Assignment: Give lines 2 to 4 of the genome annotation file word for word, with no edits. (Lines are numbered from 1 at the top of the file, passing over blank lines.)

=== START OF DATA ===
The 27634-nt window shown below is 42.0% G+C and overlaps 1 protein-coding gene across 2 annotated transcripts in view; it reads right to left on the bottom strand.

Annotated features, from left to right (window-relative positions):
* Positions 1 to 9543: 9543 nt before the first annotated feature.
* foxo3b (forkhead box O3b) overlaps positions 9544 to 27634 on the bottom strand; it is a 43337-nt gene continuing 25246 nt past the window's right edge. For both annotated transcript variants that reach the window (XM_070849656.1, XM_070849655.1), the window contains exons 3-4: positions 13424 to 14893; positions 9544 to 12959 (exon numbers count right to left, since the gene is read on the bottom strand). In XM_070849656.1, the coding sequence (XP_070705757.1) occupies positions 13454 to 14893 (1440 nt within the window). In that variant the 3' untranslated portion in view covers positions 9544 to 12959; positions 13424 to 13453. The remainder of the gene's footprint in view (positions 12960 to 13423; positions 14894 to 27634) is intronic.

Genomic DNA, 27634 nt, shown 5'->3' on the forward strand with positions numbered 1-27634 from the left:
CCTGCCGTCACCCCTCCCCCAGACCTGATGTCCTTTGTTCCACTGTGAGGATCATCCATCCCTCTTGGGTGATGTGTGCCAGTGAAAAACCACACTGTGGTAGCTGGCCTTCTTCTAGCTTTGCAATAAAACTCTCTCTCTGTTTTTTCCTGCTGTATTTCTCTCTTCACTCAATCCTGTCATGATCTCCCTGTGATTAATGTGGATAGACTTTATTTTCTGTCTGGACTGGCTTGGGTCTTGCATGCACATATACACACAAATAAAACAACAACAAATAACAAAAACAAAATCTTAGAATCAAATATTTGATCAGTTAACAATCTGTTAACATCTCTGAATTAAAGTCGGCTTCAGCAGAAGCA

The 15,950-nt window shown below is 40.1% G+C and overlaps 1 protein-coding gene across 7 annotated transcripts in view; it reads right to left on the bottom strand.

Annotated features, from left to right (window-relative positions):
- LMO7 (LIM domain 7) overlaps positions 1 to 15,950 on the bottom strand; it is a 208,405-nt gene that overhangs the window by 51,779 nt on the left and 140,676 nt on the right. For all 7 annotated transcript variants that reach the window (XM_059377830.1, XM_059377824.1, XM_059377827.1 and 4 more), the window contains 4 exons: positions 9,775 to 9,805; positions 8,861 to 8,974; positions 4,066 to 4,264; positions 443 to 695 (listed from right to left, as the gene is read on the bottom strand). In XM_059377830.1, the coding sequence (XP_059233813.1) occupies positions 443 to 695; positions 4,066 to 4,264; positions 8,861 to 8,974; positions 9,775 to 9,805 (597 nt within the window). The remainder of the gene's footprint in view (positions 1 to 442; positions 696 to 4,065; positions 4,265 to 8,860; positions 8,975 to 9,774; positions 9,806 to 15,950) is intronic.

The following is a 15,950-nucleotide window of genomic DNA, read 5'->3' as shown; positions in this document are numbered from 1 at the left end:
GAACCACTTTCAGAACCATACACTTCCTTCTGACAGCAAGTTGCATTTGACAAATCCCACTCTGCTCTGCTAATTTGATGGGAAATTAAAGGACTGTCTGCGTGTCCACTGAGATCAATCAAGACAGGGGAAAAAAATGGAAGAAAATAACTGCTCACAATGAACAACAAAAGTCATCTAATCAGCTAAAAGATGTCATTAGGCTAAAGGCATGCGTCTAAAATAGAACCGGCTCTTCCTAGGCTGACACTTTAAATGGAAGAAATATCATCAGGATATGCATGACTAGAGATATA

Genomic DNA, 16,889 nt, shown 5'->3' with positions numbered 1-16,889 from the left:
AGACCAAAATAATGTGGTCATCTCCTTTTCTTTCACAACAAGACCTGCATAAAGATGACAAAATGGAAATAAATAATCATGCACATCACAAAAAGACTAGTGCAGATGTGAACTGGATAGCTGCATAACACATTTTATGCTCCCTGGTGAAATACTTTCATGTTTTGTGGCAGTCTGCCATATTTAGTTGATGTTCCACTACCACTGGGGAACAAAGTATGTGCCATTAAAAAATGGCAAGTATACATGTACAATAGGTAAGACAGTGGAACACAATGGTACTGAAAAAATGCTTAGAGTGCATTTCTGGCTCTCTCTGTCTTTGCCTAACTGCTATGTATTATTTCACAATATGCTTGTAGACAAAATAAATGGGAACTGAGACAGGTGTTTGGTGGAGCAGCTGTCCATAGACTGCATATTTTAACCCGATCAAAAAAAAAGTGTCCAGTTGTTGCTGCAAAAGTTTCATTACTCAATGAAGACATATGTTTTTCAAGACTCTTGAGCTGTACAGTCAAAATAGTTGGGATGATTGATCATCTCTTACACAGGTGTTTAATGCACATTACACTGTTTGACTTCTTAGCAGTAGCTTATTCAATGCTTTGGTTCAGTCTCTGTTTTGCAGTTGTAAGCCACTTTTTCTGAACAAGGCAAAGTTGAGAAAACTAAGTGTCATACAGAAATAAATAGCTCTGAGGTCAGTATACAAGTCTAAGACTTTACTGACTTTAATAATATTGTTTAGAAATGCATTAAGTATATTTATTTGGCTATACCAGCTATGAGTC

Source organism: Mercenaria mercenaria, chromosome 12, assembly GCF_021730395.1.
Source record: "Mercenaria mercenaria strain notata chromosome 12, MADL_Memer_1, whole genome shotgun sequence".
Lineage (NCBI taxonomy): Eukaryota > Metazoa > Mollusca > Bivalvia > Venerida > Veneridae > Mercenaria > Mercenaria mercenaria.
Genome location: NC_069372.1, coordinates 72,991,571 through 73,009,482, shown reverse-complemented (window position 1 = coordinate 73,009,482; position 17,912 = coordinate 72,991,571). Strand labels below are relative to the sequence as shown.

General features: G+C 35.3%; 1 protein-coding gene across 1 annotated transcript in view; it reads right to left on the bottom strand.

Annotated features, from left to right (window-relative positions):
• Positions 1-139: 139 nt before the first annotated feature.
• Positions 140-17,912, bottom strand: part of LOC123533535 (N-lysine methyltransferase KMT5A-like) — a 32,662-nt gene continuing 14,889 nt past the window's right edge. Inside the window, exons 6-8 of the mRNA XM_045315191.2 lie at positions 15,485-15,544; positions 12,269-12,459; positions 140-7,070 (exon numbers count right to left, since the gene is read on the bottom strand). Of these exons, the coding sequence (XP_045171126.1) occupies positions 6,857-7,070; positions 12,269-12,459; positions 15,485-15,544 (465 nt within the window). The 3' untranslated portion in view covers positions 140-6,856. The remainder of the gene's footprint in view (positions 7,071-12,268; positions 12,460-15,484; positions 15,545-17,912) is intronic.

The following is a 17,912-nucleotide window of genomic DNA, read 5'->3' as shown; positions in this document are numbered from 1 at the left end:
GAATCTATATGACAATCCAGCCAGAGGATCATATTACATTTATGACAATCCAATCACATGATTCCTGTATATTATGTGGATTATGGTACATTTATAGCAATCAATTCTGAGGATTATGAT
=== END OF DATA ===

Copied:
Annotated features, from left to right (window-relative positions):
* Positions 1 to 9543: 9543 nt before the first annotated feature.
* foxo3b (forkhead box O3b) overlaps positions 9544 to 27634 on the bottom strand; it is a 43337-nt gene continuing 25246 nt past the window's right edge. For both annotated transcript variants that reach the window (XM_070849656.1, XM_070849655.1), the window contains exons 3-4: positions 13424 to 14893; positions 9544 to 12959 (exon numbers count right to left, since the gene is read on the bottom strand). In XM_070849656.1, the coding sequence (XP_070705757.1) occupies positions 13454 to 14893 (1440 nt within the window). In that variant the 3' untranslated portion in view covers positions 9544 to 12959; positions 13424 to 13453. The remainder of the gene's footprint in view (positions 12960 to 13423; positions 14894 to 27634) is intronic.